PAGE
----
#040 - RIDING TO HOUNDS, PART II
Ok, it's not just about political correctness. Given the varied types of "fox hunting" that go on today, many of them never see a fox.
There is the "paperchase". This is done by groups that can't have hounds, for one reason or another. Like the Bermuda Hunt. I believe that off-leash dogs are not legal. And even if they were legal, there are too many feral chickens for the hounds to go very far before finding something to distract them from a fox. Assuming Bermuda even has foxes, which I doubt. Not to mention that, at 20 miles long by 2 miles wide, there's not a lot of room to race the hounds. However, a paperchase, a race with checkpoints along the way, is a great passtime. So, that's what they do, and call it a hunt. As well as, of course, the proper dress and drinks to start.
Then there is the "drag" hunt. Like the Wellington Waterloo Hunt, the hounds chase a scent that is laid down by a rider ahead of the pack. It feels almost like a hunt, when the hounds catch the trail, and you ride behind in hot pursuit. The benefits of a drag are threefold, really: you don't kill anything (well, at least not on purpose) which keeps the animal rights people a little happier; you always find a scent, if the hounds are even half-way competent; and the trail follows the trail - you don't end up in thicket and dead end, being lured by a fox craftier than yourself. It's a great passtime. As well as, of course, the proper dress and drinks to start.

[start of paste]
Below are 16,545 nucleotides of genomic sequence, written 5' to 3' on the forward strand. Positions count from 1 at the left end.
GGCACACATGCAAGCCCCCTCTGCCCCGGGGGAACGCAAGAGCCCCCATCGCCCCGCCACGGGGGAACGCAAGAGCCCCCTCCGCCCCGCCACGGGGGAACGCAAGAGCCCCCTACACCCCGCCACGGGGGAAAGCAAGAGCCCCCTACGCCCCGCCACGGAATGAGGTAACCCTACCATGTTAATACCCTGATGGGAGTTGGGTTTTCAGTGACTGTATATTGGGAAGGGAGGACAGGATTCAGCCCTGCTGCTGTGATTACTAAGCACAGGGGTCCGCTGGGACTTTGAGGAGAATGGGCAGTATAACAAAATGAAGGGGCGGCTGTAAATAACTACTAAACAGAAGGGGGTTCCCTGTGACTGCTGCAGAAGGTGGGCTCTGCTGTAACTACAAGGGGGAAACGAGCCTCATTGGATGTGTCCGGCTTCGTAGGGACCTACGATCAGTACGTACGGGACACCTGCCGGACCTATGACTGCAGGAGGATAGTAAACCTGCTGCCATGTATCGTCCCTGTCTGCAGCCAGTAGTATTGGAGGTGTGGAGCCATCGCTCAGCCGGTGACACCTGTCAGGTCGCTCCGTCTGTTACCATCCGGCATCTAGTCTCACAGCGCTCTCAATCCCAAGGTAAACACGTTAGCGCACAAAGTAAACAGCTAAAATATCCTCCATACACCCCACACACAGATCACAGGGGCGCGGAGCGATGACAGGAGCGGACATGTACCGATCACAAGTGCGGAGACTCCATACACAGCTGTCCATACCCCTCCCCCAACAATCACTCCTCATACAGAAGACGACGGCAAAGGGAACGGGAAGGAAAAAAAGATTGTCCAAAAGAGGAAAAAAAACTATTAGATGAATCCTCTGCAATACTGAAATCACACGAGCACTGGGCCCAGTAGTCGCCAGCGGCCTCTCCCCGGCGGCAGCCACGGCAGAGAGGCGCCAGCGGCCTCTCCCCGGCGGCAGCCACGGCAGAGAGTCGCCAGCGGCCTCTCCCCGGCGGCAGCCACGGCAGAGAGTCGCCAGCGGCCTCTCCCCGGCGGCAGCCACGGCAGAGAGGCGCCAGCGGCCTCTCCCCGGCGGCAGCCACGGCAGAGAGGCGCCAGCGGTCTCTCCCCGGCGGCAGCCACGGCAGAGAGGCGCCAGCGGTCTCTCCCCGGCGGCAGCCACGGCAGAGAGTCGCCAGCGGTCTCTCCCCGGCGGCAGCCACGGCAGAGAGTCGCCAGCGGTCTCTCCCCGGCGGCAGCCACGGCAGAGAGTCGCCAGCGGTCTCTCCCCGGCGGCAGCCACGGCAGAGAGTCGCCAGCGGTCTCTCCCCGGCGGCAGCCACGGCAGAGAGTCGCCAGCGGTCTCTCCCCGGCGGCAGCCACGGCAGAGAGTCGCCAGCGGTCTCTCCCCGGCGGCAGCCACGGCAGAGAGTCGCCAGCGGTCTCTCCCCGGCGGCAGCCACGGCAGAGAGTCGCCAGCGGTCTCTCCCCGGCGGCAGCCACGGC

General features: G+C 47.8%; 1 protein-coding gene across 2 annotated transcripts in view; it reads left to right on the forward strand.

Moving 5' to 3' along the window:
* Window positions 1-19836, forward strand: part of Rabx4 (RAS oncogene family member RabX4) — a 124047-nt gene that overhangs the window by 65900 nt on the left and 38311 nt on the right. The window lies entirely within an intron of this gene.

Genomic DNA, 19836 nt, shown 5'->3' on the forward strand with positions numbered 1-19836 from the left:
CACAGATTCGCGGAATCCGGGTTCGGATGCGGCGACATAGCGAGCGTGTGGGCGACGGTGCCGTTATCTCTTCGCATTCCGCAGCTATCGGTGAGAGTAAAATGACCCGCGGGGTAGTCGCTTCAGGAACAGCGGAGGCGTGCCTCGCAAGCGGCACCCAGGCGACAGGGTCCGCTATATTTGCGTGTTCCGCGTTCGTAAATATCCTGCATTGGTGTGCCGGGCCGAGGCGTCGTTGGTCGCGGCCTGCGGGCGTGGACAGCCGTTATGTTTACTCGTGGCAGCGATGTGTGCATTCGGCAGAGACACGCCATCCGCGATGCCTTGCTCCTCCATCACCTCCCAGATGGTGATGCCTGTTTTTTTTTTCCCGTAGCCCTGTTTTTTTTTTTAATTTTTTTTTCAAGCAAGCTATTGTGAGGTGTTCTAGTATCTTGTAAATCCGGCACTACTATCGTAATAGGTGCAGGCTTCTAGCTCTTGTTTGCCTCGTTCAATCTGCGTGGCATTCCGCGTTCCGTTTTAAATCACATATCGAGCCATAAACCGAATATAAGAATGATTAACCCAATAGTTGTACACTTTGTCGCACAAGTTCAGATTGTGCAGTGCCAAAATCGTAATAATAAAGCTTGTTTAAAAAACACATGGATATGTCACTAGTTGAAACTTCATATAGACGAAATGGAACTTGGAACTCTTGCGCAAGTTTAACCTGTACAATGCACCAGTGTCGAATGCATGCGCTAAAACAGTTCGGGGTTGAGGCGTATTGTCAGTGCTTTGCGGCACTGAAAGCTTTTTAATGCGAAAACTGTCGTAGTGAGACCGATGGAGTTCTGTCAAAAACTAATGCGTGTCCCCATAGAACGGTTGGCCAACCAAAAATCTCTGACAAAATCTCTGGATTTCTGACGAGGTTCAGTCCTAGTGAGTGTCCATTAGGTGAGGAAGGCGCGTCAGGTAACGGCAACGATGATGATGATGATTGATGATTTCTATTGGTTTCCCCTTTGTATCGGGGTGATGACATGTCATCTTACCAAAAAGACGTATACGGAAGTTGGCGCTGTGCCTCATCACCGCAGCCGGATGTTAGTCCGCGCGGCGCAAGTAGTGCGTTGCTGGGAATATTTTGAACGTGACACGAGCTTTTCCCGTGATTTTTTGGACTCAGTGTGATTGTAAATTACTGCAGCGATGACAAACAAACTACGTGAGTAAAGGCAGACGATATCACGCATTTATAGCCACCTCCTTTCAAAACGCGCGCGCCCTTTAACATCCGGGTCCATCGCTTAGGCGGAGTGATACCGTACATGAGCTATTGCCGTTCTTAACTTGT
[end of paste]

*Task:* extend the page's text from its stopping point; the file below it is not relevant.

Then there's the "live" hunt. This is a close as you get to the "real thing", since it is the real thing. That said, foxes are relatively rare in southern Ontario, and are not a threat. They are, in fact, quite lovely to look at. Which is why most live "fox" hunts take after coyote, a much more plentiful prey, and much more threatening to the local landowners. Just ask the sheep farmer down the road from where I live. It's a great passtime. As well as, of course, the proper dress and drinks to start.
Riding to Hounds has taught me a lot, about myself, about my abilities on the horse, and about my abilities with people. It has also taught me a lot about others.
Riding to Hounds is not a poor man's sport. Many of the people that I ride with are much like me - middle class workers who have decided to sink all their money into horses as a hobby, instead of cars, or golf, or whatever. But many of the people that I ride with are also of another class. It would be crass to just call them rich. Many of them are noble.
Some are probably actual British nobility. But most of them just comport themselves that way. There is something subtle, just beneath the surface, which separates them from me. And what's really fascinating is that they seem to know it, and they ignore it, because they are genuinely good and friendly people. I like them. They seem to like me.
It has me questioning my democratic roots. Maybe some people really were meant to rule.
12 May 2010